Wednesday, November 30, 2011

O2 suck: Problem now resolved.

by Suw on November 30, 2011

UPDATE 5 DEC 11: Having been rather robust with my criticism it’s only fair now to be as forthright about the follow up from O2.

The web team at O2 got in touch after my rather angry rant last Wednesday and asked me to email them with details, which I did on Thursday. I was pretty clear in my post about what had happened, why I was so angry, and what I wanted them to do for me, ie give me an upgrade now.

I got a call on Friday from Alistair at O2 and I have to say, the experience was night and day. Alistair was lovely – he listened to me without giving me the silent treatment, he said he understood why I was cross and agreed that I should have been given the upgrade that I was promised. We ended up talking for about 45 minutes as I explained in detail why the three people I spoke to last week simple made me more angry the more we spoke, not less. Alistair agreed that my experience of O2 customer service had not been constructive.

The end result was that they offered me an upgrade to the iPhone 4S and a choice of tariff. I chose the 12 month tariff with the slightly more expensive handset fee as, when I did the maths it was actually cheaper that way. I can, apparently, reduce the tariff after six months if it’s too much, which I may look into. Although to be honest, what I get on this tariff is more, by far, than I got on the £46 tariff I was on before August last year, so I frankly feel like it’s a decent deal.

Alistair phoned me this afternoon to finalise the deal, after I said I wanted the weekend to think about it, and I should get my new phone within the next week or two.

I think there are a few lessons here for O2:

  1. Don’t break promises made during the sales process. Ever.
  2. If you have to change the rules, do it for all contract renewals and sales going forward, don’t apply changes retrospectively.
  3. “Listening” to the customer on a support call does not mean “falling silent whilst the customer slowly works up a rage because they feel they are being ignored.”
  4. Small olive branches work wonders. If the original customer service person had said, “Oh, gosh, terribly sorry. We should honour our promises, let me go and talk to my supervisor and get back to you,” and then got back to me with some sort of compromise offer, none of this would have happened. But not one of the three people I originally spoke to gave me any hint of compromise.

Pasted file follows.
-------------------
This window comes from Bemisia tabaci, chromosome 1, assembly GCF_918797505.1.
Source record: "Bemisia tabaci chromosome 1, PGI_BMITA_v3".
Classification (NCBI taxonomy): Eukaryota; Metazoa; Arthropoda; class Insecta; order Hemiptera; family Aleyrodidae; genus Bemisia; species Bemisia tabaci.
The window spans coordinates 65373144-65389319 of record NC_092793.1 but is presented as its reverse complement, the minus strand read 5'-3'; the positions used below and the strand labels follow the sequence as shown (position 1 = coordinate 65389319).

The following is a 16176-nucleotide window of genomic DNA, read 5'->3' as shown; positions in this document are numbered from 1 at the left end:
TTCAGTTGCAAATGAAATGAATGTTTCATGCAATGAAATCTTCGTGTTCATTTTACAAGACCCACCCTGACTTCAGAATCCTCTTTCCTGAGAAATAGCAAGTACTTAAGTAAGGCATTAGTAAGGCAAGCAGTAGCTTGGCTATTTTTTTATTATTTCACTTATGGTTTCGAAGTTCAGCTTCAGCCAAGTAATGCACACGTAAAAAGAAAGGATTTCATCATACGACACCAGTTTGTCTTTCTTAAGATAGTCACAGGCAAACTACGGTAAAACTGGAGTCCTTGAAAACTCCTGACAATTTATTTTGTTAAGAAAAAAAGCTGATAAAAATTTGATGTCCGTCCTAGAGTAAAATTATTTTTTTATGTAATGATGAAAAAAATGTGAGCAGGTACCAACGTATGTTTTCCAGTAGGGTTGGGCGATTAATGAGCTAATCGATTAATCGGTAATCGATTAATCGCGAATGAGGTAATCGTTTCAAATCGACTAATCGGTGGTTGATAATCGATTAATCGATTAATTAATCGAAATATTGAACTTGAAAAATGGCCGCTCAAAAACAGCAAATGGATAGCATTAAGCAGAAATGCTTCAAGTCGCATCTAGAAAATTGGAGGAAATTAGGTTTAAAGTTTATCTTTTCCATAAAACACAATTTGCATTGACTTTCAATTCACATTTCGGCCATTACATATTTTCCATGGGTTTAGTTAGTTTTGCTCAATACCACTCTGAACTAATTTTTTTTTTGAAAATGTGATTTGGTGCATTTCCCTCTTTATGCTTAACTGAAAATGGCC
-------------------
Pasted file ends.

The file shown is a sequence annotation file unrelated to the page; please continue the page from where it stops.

5. Never, ever put the phone down on a customer, and never shout at them. If you do shout at them, expect them to shout back.

As Alistair proved, it’s not difficult to be nice, to apologise, and to find an acceptable compromise.

One last thing, though, O2: Please stop phoning people up and then asking them to prove who they are. It’s a terrible security antipattern. Alistair and I had a chat about it, and I asked him to escalate my point up the chain of command, but really, if you want me to prove who I am who I say I am to you when you call me, then you have to first prove that you are who you say you are.

So, all’s well that ends well, although it’s a shame that I had to throw a strop in order to get what I was promised. I can only suggest that, if you’ve found yourself in a similar position, that you too throw a strop and see if that works for you as well.


Back in August, O2 rang me up to see if I wanted to change tariff on my phone as I was paying for more minutes and texts than I was using. I expressly asked if this would damage my options for an upgrade when the iPhone 4S came out and was told that no, that wouldn’t be affected as I could just phone up at any time and upgrade. So I accepted a new contract for twelve months.

Today, when I phoned up to upgrade I was told that my upgrade had been an “offer” which had now “expired”. Well, I wasn’t very happy to put it mildly. I would not have entered into a new contract if I had realised it was going to remove the option of an upgrade, particularly as I’m on an old 3G which is so sluggish it’s almost producing its own slime.

I asked why I wasn’t told in August that the upgrade was an “offer” which would expire. Apparently, I wasn’t told because they didn’t know back then that they were going to limit their upgrade program. They clearly didn’t feel the need to tell anyone that upgrades were going to be stopped, because no one bothered to tell me.

I feel I have been lied to, deceived by O2. They promised me a free upgrade and my agreeing to the new contract was contingent on that upgrade. Then they just retroactively annulled that agreement, forcing me to wait until May for any sort of new phone. That’s unethical, not to mention terrible customer service.